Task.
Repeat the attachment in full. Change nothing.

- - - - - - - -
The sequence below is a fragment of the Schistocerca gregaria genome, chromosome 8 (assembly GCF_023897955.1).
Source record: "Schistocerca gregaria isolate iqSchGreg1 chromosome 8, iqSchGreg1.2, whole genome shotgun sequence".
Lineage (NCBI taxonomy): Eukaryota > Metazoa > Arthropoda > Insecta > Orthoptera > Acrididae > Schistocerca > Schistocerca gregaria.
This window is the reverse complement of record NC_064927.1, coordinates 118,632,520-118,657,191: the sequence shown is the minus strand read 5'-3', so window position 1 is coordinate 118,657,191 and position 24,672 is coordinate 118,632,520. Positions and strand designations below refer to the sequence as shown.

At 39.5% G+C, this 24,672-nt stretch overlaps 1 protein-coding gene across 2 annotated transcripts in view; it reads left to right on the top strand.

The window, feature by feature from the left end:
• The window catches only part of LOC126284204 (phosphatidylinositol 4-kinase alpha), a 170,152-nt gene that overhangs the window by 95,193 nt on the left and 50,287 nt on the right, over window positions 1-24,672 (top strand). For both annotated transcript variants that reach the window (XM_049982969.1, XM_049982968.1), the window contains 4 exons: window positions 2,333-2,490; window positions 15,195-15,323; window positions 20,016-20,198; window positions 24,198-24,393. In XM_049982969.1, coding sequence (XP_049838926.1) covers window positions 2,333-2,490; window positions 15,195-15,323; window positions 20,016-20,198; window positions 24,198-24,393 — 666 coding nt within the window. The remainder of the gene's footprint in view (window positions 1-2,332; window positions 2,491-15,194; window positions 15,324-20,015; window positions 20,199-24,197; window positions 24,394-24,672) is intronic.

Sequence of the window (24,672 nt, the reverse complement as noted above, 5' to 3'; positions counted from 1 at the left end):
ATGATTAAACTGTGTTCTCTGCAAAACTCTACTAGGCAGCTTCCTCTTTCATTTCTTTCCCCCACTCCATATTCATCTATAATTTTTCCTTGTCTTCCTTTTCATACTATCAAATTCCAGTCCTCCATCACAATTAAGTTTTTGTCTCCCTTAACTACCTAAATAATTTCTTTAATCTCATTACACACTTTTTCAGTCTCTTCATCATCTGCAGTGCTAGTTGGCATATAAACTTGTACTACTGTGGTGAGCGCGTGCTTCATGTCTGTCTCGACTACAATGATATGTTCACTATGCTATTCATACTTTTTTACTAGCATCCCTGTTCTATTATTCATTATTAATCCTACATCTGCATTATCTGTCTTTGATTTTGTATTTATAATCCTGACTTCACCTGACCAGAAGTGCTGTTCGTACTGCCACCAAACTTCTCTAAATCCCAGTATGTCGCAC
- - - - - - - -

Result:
The sequence below is a fragment of the Schistocerca gregaria genome, chromosome 8 (assembly GCF_023897955.1).
Source record: "Schistocerca gregaria isolate iqSchGreg1 chromosome 8, iqSchGreg1.2, whole genome shotgun sequence".
Lineage (NCBI taxonomy): Eukaryota > Metazoa > Arthropoda > Insecta > Orthoptera > Acrididae > Schistocerca > Schistocerca gregaria.
This window is the reverse complement of record NC_064927.1, coordinates 118,632,520-118,657,191: the sequence shown is the minus strand read 5'-3', so window position 1 is coordinate 118,657,191 and position 24,672 is coordinate 118,632,520. Positions and strand designations below refer to the sequence as shown.

At 39.5% G+C, this 24,672-nt stretch overlaps 1 protein-coding gene across 2 annotated transcripts in view; it reads left to right on the top strand.

The window, feature by feature from the left end:
• The window catches only part of LOC126284204 (phosphatidylinositol 4-kinase alpha), a 170,152-nt gene that overhangs the window by 95,193 nt on the left and 50,287 nt on the right, over window positions 1-24,672 (top strand). For both annotated transcript variants that reach the window (XM_049982969.1, XM_049982968.1), the window contains 4 exons: window positions 2,333-2,490; window positions 15,195-15,323; window positions 20,016-20,198; window positions 24,198-24,393. In XM_049982969.1, coding sequence (XP_049838926.1) covers window positions 2,333-2,490; window positions 15,195-15,323; window positions 20,016-20,198; window positions 24,198-24,393 — 666 coding nt within the window. The remainder of the gene's footprint in view (window positions 1-2,332; window positions 2,491-15,194; window positions 15,324-20,015; window positions 20,199-24,197; window positions 24,394-24,672) is intronic.

Sequence of the window (24,672 nt, the reverse complement as noted above, 5' to 3'; positions counted from 1 at the left end):
ATGATTAAACTGTGTTCTCTGCAAAACTCTACTAGGCAGCTTCCTCTTTCATTTCTTTCCCCCACTCCATATTCATCTATAATTTTTCCTTGTCTTCCTTTTCATACTATCAAATTCCAGTCCTCCATCACAATTAAGTTTTTGTCTCCCTTAACTACCTAAATAATTTCTTTAATCTCATTACACACTTTTTCAGTCTCTTCATCATCTGCAGTGCTAGTTGGCATATAAACTTGTACTACTGTGGTGAGCGCGTGCTTCATGTCTGTCTCGACTACAATGATATGTTCACTATGCTATTCATACTTTTTTACTAGCATCCCTGTTCTATTATTCATTATTAATCCTACATCTGCATTATCTGTCTTTGATTTTGTATTTATAATCCTGACTTCACCTGACCAGAAGTGCTGTTCGTACTGCCACCAAACTTCTCTAAATCCCAGTATGTCGCAC